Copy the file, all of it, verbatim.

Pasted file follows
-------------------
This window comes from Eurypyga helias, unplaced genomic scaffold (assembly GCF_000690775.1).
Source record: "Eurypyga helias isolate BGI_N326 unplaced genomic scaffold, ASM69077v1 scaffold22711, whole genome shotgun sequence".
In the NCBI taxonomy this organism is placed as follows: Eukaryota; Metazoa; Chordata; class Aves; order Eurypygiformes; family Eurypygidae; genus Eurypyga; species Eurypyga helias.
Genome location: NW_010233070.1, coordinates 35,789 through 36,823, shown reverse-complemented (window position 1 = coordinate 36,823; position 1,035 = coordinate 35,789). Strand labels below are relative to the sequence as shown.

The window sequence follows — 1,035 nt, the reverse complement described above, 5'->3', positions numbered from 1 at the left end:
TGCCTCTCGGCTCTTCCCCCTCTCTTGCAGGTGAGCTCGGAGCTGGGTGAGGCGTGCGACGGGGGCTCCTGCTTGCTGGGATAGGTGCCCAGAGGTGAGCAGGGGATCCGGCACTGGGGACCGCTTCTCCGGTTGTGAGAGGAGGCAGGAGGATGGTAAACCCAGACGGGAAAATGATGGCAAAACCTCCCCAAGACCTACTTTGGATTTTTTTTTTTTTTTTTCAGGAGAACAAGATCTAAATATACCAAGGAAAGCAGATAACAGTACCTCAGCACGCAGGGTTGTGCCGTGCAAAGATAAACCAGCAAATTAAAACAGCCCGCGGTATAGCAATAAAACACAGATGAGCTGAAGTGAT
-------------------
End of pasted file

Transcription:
This window comes from Eurypyga helias, unplaced genomic scaffold (assembly GCF_000690775.1).
Source record: "Eurypyga helias isolate BGI_N326 unplaced genomic scaffold, ASM69077v1 scaffold22711, whole genome shotgun sequence".
In the NCBI taxonomy this organism is placed as follows: Eukaryota; Metazoa; Chordata; class Aves; order Eurypygiformes; family Eurypygidae; genus Eurypyga; species Eurypyga helias.
Genome location: NW_010233070.1, coordinates 35,789 through 36,823, shown reverse-complemented (window position 1 = coordinate 36,823; position 1,035 = coordinate 35,789). Strand labels below are relative to the sequence as shown.

The window sequence follows — 1,035 nt, the reverse complement described above, 5'->3', positions numbered from 1 at the left end:
TGCCTCTCGGCTCTTCCCCCTCTCTTGCAGGTGAGCTCGGAGCTGGGTGAGGCGTGCGACGGGGGCTCCTGCTTGCTGGGATAGGTGCCCAGAGGTGAGCAGGGGATCCGGCACTGGGGACCGCTTCTCCGGTTGTGAGAGGAGGCAGGAGGATGGTAAACCCAGACGGGAAAATGATGGCAAAACCTCCCCAAGACCTACTTTGGATTTTTTTTTTTTTTTTTCAGGAGAACAAGATCTAAATATACCAAGGAAAGCAGATAACAGTACCTCAGCACGCAGGGTTGTGCCGTGCAAAGATAAACCAGCAAATTAAAACAGCCCGCGGTATAGCAATAAAACACAGATGAGCTGAAGTGAT